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>Why is this a bad thing? The investors and CEO profited from Sears failing and (presumably) in this free market economy that money can therefore be better invested in non-failing companies. Otherwise it would've just been lost.

Sears isn't failing because the business wasn't sound. Sears is failing because Lampert decided to neglect the business and use the balance sheet to play financial games that destroyed the business once 2007 hit - and once it was time to actually make money, they had been sorely left behind. The company that invented the catalog and was shipping things from warehouses before it was cool didn't take the time to build a proper web platform. Sears was mismanaged and I'm even skeptical Lamport profited at all from the endeavor.

If some hedgefund took over Samsung and decided to divert all resources to invest in Dogecoin, and subsequently lost all of Samsung's money, I'd struggle real hard to call it anything other than a "bad thing".

Sears shut down the mail order operation in 1993. I don’t think Lambert had anything to do with that.

It’s not clear to me he’s actually been making money off the fiasco either. Wikipedia: “ In March 2012, Lampert was No. 367 on the Forbes world wealthiest people list with a net worth of $3.1 billion.[12] By August, 2016, Lampert had fallen to No. 810 on the list, with a net worth of $2.2 billion.[1]”

Maybe he would have been better off selling off sears for parts and putting the cash in an index fund...

I'm under the impression him and his group became controlling shareholders of Sears and asset stripped it. That is technically legal but Sears sued him for infringing on the other shareholder's rights during the process. https://en.wikipedia.org/wiki/Asset_stripping Lampert is also part of the group offering the lifeline loan. So he helped drain the company and is now going to profit from the loan to keep them alive.

Or he’ll lose his money on the loan too. That $500 million will all go down the drain if the company doesn’t have a turnaround. A loan is giving someone else money and you only profit if they pay you back in full with interest after all.

I saw a different article criticizing him for basically throwing his money away trying to keep Sears going... http://money.com/money/5498143/eddie-lampert-trying-to-save-...

> While Lampert hasn’t suffered like his employees, Sears’ decline has cost him: Since taking over as CEO in 2013, he’s lost almost half his fortune – once as large as $3.1 billion. During his peak before the financial crisis, Lampert managed over $15 billion at his hedge-fund. As his bet on Sears soured over the years, more and more investors abandoned him. By the end of 2017, ESL managed only $1.3 billion, according to filings with the Securities and Exchange Commission.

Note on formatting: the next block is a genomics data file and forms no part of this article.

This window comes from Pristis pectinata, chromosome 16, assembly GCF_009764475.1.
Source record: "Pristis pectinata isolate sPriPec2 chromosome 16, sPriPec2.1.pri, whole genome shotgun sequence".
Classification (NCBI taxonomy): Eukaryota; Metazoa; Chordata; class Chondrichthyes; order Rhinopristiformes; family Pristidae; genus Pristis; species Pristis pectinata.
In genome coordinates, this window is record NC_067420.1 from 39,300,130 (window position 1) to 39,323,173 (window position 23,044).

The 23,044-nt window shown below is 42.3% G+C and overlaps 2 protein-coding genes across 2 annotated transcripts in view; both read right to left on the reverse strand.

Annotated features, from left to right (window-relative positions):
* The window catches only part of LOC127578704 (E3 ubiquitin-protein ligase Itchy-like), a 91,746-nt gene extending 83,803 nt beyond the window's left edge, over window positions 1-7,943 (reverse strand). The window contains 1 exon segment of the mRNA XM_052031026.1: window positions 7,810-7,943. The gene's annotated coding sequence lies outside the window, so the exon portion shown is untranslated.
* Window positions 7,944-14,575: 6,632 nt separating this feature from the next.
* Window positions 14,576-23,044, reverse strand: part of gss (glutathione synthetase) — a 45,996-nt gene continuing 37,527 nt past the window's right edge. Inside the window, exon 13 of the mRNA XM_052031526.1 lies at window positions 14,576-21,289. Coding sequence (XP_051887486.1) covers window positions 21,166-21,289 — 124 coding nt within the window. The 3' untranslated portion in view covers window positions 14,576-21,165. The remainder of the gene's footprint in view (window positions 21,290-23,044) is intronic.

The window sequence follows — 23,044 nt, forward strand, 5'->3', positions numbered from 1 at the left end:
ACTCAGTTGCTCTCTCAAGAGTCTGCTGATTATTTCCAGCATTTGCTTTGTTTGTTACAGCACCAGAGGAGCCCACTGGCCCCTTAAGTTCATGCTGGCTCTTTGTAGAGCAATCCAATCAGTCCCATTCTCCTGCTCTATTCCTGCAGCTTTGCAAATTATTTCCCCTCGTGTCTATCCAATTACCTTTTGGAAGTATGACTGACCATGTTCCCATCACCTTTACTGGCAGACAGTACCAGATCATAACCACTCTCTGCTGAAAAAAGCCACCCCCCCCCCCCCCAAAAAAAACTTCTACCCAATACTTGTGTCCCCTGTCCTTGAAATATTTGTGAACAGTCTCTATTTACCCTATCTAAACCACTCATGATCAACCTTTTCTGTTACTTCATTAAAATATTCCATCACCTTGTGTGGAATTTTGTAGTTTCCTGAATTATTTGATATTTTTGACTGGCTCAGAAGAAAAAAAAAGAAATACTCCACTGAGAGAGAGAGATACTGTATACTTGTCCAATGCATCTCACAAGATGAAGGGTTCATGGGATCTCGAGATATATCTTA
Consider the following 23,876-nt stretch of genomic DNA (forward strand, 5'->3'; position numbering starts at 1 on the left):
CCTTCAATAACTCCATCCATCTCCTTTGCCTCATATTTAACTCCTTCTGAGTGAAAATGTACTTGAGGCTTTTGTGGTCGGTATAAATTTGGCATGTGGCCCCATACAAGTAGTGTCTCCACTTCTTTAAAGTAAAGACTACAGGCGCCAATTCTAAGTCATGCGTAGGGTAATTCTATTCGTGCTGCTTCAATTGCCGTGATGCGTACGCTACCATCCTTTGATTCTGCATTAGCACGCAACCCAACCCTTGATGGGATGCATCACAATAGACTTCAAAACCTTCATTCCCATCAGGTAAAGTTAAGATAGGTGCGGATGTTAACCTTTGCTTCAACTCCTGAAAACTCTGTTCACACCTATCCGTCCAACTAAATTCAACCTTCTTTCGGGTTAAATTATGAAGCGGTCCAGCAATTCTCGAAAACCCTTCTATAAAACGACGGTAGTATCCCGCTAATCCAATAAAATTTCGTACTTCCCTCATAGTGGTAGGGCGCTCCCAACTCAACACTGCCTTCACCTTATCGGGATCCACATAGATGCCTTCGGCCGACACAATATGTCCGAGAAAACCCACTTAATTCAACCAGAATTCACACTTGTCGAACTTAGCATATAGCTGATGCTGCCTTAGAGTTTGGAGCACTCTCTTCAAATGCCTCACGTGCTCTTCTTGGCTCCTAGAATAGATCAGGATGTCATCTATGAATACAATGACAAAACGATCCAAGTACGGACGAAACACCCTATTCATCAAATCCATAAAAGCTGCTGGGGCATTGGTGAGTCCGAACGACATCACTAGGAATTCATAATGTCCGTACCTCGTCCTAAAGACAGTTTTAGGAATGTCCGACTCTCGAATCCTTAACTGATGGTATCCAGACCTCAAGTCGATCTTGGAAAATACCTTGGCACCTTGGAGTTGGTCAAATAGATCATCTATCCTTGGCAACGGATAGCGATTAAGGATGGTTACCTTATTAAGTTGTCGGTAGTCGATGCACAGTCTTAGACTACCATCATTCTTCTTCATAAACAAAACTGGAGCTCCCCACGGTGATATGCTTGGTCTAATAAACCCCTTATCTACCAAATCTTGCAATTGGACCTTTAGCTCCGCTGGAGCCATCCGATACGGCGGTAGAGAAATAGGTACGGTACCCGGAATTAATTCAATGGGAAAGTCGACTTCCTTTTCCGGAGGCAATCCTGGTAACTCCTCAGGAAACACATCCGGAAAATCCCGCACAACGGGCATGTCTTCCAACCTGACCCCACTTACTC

>Sears shut down the mail order operation in 1993. I don’t think Lambert had anything to do with that.

Are you sure about that? The Sears mailorder pickup location near here just closed down within the last 5 years. The town I used to live in had a Sears mail order pickup location that was still open at least 10 years ago.

The catalog was eliminated in 1993 https://www.nytimes.com/1993/01/26/business/sears-eliminatin...

I’m not sure what the pickup location you’re referencing would have been for. And if you’re picking it up from a store, that’s not exactly a ship to home service anyway.

The catalog was like the phone book. They still had a significant e-commerce operation. My dad ordered a lawn tractor from them in the late 90s.

It was a big deal because they used LTL freight and many of the areas where they were located didn’t have good UPS or Fedex coverage.

Along with the sibling comment: my hometown of 5,000 people had a Sears mailorder pickup/warranty location only close within the last 10 years or so.

My family had the catalogue come to our house well into the late 90’s/early 2000’s.

Sears was taken over by KMart in an LBO after they emerged from bankruptcy. They were pretty much fucked once that happened as KMart wasn’t exactly a well oiled machine.

It hasn’t been the old sears, Roebuck company for many years.

But not unique at all : Kodak, Nokia.

This is different as those were companies left flat footed due to their massive bloat and inability to change. Sears was systematically raided for money to buy back shares, and other schemes to benefit Eddie Lampert. He is doing this with Autozone too. And has done it with other companies. It saddles the company with debt and lack of investment.

The narrative around Nokia’s “demise” is kind of a half-truth. Of course Nokia would have preferred to keep being wildly successful in the mobile phone business, but their other business lines were largely still successful. I think there’s a perception that Microsoft bought everything but the name when they bought the phone division, but that’s simply not true: Microsoft bought the only major division of Nokia that was losing money! They remain one of the biggest networking equipment manufacturers in the world, with over 100,000 employees.

tl;dr: I don’t think they’re very comparable to Kodak. :)

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